Perhaps the most famous current example of coral bleaching is Australia’s Great Barrier Reef. Scientists have determined that the main cause of Great Barrier Reef coral bleaching is induced thermal stress and that about 90% of the reef has been bleached since 1998 (Baird, 2002). As the corals bleach and temperatures increase, researchers have determined that shark and ray species that live in the area may be vulnerable to these climactic changes.

Exposure of Ecological Groups of GBR Sharks and Rays to Climate Change Factors

Figure 2: Exposure of Ecological Groups of GBR Sharks and Rays to Climate Change Factors. This figure displays the vulnerability different elasmobranch species face due to climate change, as well as the specific effects of climate change that they are vulnerable to, in the specific zones of the Great Barrier Reef. (Image Source: Chin et al. 2010)

Most of the Great Barrier Reef is located on the mid-shelf of the ocean floor, the approximate mid-point between the shallower coast of Australia and the continental shelf where the ocean bottom significantly drops in depth. Researchers found that the mid-shelf is the area where most of the shark species studied reside, while most rays dwell in coastal waters or closer to the continental shelf. It was also found that both areas are the susceptible to rising temperature, increased storm frequency and intensity, increasing acidity, current alterations, and freshwater runoff, all being caused by climate change (Chin, 2010). Based on these findings, researchers have concluded that the areas these elasmobranchs live in should be protected and preserved. Species in these highly vulnerable areas should also be monitored and considered for future conservation actions, as many of the shark species are already experiencing the effects of climate change from some of the aforementioned factors.

Typically, sharks are considered some of the strongest animals on earth, and while they have lived on earth for at least 420 million years, they are slow to adapt. This slowness has impeded their ability to survive in our rapidly changing climate. In the near future it will be common to see some species of marine organisms demonstrate plasticity, the ability to adapt to their changing environment, but other species, such as elasmobranchs, are expected to simply distribute to other habitats in search of cooler waters. Even though sharks are a highly vulnerable species to climate change, they sit at the top of the trophic level in many different niches and, thus, wherever they migrate to, it will be easier for them to find food than it would be for other species such as fish or rays. However, this is most likely only the case for adult sharks as embryos and juvenile sharks may be more vulnerable to increased temperatures. For instance, researchers found that the survival of bamboo shark embryos decreased from 100% at current temperatures to 80% under future ocean temperature scenarios and that the embryonic period was also shortened, not allowing the embryo enough time to develop fully (Rosa, 2014).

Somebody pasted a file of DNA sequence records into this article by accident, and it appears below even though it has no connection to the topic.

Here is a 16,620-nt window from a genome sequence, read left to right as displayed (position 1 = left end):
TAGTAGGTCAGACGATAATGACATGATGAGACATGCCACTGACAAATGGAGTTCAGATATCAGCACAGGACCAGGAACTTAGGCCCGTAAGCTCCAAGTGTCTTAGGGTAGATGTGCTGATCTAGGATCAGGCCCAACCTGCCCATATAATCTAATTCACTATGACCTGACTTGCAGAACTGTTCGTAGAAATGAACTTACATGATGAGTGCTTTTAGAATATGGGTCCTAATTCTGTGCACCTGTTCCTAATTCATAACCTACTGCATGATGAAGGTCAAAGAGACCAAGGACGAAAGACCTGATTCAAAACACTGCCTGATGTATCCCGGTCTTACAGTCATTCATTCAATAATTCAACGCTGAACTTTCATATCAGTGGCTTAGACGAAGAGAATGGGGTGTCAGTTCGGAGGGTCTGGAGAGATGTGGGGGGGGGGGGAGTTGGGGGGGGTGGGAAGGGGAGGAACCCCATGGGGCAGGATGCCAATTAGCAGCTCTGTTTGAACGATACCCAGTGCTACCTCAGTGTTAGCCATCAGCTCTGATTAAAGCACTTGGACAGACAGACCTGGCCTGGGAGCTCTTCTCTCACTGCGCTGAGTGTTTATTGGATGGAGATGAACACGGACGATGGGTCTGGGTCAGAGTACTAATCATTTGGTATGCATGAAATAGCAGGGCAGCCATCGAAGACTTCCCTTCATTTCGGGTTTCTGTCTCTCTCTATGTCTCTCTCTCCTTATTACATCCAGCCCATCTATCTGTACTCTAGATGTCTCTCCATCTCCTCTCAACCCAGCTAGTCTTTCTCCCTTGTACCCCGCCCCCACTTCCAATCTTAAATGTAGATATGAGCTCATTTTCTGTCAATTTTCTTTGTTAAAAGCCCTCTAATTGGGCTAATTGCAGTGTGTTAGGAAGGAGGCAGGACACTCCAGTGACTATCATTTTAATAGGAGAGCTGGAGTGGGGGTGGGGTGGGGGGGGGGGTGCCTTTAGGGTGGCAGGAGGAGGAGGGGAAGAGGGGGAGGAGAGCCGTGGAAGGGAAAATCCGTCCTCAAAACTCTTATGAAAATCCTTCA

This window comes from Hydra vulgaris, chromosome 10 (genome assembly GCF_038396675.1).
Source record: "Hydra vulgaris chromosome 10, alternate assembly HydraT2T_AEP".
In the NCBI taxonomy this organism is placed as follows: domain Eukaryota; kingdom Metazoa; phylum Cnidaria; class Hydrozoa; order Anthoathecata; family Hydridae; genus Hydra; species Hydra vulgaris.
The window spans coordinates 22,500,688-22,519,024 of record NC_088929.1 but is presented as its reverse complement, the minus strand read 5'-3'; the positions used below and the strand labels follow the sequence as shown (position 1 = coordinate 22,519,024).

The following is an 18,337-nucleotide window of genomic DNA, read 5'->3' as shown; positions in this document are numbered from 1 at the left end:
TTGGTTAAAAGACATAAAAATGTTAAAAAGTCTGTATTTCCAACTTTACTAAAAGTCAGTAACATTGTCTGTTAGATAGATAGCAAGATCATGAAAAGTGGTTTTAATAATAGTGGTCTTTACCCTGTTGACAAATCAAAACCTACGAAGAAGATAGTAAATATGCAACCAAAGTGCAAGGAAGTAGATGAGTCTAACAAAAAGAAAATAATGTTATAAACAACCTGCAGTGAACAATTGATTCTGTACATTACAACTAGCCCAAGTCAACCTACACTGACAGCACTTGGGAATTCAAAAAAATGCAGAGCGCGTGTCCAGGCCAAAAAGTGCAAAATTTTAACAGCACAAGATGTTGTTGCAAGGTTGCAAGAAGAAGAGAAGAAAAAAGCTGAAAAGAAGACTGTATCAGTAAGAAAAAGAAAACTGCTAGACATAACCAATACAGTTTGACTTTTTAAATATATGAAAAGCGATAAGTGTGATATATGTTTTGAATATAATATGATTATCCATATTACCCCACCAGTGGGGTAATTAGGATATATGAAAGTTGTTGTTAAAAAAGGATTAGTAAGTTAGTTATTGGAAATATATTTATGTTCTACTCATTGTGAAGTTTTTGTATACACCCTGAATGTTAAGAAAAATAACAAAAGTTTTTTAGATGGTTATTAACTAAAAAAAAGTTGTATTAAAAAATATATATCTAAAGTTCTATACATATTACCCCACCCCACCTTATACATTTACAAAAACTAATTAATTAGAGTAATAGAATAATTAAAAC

To decrease the effects of climate change on coral bleaching, corrective and mitigation measures can be taken. By utilizing green energy sources such as implementing solar power or wind power, walking or biking, and driving electric cars, we can reduce our use of fossil fuels and carbon footprint, thus decreasing the amount of carbon dioxide polluting and warming our atmosphere and oceans. While underwater and not always visible, coral reefs are truly a vital part of our ecosystem and need to be cherished and protected for generations to come.


Baird, A. H., & Marshall, P. A. (2002, July 18). Mortality, growth and reproduction in scleractinian corals following bleaching on the Great Barrier Reef. Retrieved from

Chin, A., Kyne, P. M., Walker, T. I. and McAuley, R. B. (2010), An integrated risk assessment for climate change: analyzing the vulnerability of sharks and rays on Australia’s Great Barrier Reef. Global Change Biology, 16: 1936–1953. doi:10.1111/j.1365-2486.2009.02128.x

Graham, N. A., McClanahan, T. R., MacNeil, M. A., Wilson, S. K., Polunin, N. V., Jennings, S., . . . Sheppard, C. R. (2008, August 27). Climate Warming, Marine Protected Areas and the Ocean-Scale Integrity of Coral Reef Ecosystems. Retrieved from

Rosa, R., Baptista, M., Lopes, V. M., Pegado, M. R., Paula, J. R., Trubenbach, K., . . . Repolho, T. (2014, August 13). Early-life exposure to climate change impairs tropical shark survival. Retrieved November 2, 2017, from

Yale Climate Connections


I am honored and pleased to share with you that The Sink or Swim Project’s work has been featured on two national programs produced by the Yale Climate Connections (YCC). YCC is a project of the Yale Center for Environmental Communication (YCEC) and is directed by Dr. Leiserowitz of the Yale School of Forestry & Environmental Studies at Yale University.

YCC produces daily broadcast radio and web-based reporting and commentary about climate change and like me, YCC sees the threat of our planet’s changing climate as one of the greatest challenges our society faces. YCC’s programs are aired nationwide on about 380 radio stations and are also available through iTunes and iHeartRadio.

Youth all over the world are rightfully deeply concerned about our warming planet and the impact that it has on our future. Yale University and the folks at YCC certainly understand this and with this in mind have published two radio stories about my work that I am very pleased to share with you.

1. To listen to the first piece about The Sink or Swim Project in general, please visit this link:

2.  To listen to the second piece about how a teenager worked with a local municipality to make history by creating a solar power mandate that helps move The Sunshine State of Florida towards becoming THE Solar State, please visit this link:

I do hope you will give them a listen or read and let me know what you think. And most importantly, please share these shows with others and ask that they become engaged in their own communities. Together, but only together, we can and will change the world, of that I am certain.

Thanks to Dr. Leiserowitz, Jan O’Brien, Eileen Mignoni, and the entire team at Yale Climate Connections for thinking of me and for your incredible work for our planet and society.